Speaking of, shout out to Paige, who has been one of my closest friends for many, many years. We've known each other since junior high school, and we've had plenty of adventures together over the years. We chat nearly every day and share our fears and flaws along with the mundane details of our lives. We can talk about anything or be comfortable in silence. She has been a huge supporter in my recovery, and we share a lot of interests and views on life. Even knowing that this trip wouldn't be the most "fun" all the time, she jumped right on board and crewed her heart out. I never had to get past the halfway point of the race on my own before, and now I'm so glad I didn't have to, because the difficulty level increases exponentially when the sun goes down Saturday night. I figure she at least cut in half my chances of driving off a cliff or getting murdered in the middle of nowhere, and she made it a lot more fun. One of my favorite memories was the second time we were at Mayqueen. It was around 5:00 a.m. It was cold and dark, and Paige and I were each wrapped in blankets, sitting in camp chairs under a very starry sky. I was tired and delirious, nestled in the hood of my down jacket. We were chatting and people-watching and waiting. My voice was starting to fade and crack, and Paige said, "Tell me a story."  And I thought to myself, this is real friendship. I'm grateful for that.

FInally, I'm grateful to be married to Ashby, who I've said before is an amazing person. There's no need to go into all the reasons why here, although he's going to wish that I had. Yes, I know him well enough to know that the man loves compliments. It's not because he finished Leadville, although I truly admire the dedication it took for that to happen. But what I learned about our relationship on this trip was that, even after a 30-hour race that took a lot out of both of us, we looked forward to spending 28 hours together in a car because we like each other. And we actually had fun spending 28 hours together in a car, even though we probably came pretty close to dying a few times. That is saying something, and I'm grateful for that.

So, after a week of assessing, that's how Leadville 2014 shakes out for me. Long story short, it was epic.

Friday, August 1, 2014

Rolling with it

I've not been super bloggy lately (yes, I know that's not a word), but those who know me know that this is because of my job. I work as part of the central, non-partisan staff at the NC Legislature, and this is a particularly busy time because the Legislature is in session. The last several weeks have been challenging to say the least, and this week has been the final push that's maybe pushing us all a little over the edge. The last days are a weird time – after weeks of long, intense days and late nights, there are periods of frantic activity punctuated by sometimes endlessly long periods of waiting. It's nearly impossible for me to actually be productive in those periods of down time because my brain is only semi-functional, and I feel the need to save its remaining functionality for whatever may be coming. Obviously, I thought this is the perfect time to write a blog post. What could possibly go wrong?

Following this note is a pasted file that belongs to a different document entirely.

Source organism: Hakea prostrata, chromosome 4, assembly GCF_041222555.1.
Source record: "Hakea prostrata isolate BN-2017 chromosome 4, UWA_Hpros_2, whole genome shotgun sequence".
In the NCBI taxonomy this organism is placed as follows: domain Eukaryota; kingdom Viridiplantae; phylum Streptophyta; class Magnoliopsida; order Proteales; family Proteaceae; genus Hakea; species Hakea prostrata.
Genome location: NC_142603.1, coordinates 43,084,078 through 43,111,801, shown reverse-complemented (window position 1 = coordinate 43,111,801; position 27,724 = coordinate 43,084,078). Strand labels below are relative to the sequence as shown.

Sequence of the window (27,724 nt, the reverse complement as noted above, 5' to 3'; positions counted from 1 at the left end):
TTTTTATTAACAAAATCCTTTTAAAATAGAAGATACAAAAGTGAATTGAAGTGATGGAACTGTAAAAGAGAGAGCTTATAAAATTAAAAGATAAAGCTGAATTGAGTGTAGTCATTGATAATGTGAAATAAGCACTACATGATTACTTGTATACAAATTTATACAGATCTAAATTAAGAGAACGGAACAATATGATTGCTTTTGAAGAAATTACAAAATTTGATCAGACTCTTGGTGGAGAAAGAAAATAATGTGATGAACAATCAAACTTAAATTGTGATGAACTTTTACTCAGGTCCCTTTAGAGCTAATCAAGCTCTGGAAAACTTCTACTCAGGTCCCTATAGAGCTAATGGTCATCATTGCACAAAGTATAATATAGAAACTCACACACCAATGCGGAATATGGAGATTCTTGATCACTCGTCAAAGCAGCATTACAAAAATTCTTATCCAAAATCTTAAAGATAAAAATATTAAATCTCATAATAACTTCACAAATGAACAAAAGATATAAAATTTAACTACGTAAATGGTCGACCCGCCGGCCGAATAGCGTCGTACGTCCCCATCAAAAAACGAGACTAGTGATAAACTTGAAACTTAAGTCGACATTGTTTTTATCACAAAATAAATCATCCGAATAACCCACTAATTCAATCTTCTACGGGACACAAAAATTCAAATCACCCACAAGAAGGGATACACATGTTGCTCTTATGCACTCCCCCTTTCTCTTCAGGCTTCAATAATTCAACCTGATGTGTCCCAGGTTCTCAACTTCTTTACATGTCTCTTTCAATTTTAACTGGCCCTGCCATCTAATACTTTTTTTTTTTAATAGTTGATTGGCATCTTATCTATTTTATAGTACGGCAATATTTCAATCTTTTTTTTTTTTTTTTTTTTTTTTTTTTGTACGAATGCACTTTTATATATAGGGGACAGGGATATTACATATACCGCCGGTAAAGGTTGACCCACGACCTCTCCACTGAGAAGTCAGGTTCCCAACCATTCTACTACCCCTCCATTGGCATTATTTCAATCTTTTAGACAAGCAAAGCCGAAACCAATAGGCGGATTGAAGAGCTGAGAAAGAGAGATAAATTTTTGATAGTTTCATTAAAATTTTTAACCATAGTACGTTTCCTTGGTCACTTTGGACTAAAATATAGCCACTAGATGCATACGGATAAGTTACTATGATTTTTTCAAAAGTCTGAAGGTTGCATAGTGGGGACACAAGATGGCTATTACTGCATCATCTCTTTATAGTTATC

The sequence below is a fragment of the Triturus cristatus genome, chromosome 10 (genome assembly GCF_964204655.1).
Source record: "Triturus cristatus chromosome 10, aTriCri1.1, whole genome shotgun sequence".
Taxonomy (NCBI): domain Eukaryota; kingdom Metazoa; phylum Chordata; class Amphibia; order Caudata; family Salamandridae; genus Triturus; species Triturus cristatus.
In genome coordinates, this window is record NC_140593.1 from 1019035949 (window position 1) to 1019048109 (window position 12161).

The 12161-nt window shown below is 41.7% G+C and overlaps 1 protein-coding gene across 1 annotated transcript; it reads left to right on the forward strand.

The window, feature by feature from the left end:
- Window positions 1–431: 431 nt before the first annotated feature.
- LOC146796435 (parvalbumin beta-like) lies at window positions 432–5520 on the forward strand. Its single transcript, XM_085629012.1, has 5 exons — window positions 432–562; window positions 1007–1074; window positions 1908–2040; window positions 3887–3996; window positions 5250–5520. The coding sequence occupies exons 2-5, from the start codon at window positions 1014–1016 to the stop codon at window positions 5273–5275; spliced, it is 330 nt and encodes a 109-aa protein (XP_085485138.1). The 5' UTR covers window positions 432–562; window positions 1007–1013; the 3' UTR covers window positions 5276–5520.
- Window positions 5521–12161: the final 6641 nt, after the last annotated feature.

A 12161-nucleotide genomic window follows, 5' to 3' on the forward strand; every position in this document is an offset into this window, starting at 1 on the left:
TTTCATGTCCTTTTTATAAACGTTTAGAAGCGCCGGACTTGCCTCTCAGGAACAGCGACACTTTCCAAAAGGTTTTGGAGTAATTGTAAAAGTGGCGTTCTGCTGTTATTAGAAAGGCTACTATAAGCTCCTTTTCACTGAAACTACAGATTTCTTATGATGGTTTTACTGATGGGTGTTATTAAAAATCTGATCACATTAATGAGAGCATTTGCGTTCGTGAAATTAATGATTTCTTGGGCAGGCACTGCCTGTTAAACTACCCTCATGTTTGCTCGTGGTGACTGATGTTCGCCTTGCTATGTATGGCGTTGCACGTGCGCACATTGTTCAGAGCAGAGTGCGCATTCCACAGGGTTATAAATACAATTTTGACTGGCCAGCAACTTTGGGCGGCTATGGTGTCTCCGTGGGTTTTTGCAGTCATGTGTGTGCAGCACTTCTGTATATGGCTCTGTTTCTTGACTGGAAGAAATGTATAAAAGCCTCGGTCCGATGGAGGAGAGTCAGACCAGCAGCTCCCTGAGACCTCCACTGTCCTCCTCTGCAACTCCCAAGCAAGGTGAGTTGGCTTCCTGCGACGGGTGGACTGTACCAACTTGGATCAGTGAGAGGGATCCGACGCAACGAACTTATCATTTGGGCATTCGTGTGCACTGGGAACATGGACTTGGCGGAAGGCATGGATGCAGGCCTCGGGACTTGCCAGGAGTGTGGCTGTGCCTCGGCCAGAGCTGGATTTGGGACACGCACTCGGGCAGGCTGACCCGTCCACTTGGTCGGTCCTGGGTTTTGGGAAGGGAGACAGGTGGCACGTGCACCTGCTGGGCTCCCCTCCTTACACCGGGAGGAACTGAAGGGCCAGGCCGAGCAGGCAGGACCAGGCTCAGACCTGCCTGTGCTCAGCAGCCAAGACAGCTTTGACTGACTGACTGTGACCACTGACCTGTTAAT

My job involves a certain level of personal sacrifice. Frankly, it's pretty hard on my whole family. For at least part of the year, my hours here are wildly unpredictable. We fill whatever need, at whatever time, in whatever capacity, that we're called to fill. It's been almost fourteen years, and my husband still asks me in the morning what my day looks like and when I'll be home. Invariably the answer is, "I don't know." I truly don't know. Ever. For a control freak, that is a tough pill to swallow. And I spent a lot of years swallowing a lot of drinks at the end of every day in a failed attempt to manage my feelings about my inability to control things in my professional life. Ultimately though, I've found that dealing with it is like dealing with anything else. You kind of just have to roll with it.

This week has been frustrating, exhausting, and at times upsetting – like when my kids called me at bedtime (more than once), crying and begging me to come home - ouch. The last week is always the worst, but it's like this to varying degrees all session, which means Ray family life is divided into two categories – session life and interim life. Session life kind of sucks, you guys. Don't get me wrong. It's not nearly as bad as active alcoholic trying to manage session life, but still . . . The bottom line is, I can't commit to anything 100% during session, which would be one thing if that was a defined period of time, but it's not. In North Carolina, we have no session limits. They get done when they get done, which invariably ends up being the worst possible timing. Case in point – last year they adjourned on the Friday in July that my daughter was having her 7th birthday party, which was a sleepover. We also took the kids out to a movie that night. Try doing that on little to no sleep for days in advance. On second thought, don't. Just trust me that it's way less than ideal.

This year, this weekend marks the end of session and my 25th high school reunion. I planned to go. I was going to drive to West Virginia with one of my best friends today and come home on Sunday. I was excited to see old friends. We both were. That's why we planned it – months ago – when I felt certain that session would be over and I would be well-rested by now. At the beginning of the week, I held out hope that at least the things I was working on would wrap up in time for me to go. As the week dragged on, I realized there was no way that was going to happen, and I had to cancel the trip. Even if I wasn't going to actually be working today, the amount of rest I've gotten in the last week, plus a 6-hour drive to get there, would have left me worse off than I was 5 years ago at the 20th reunion when I was incoherent and/or unconscious for entirely different reasons . . .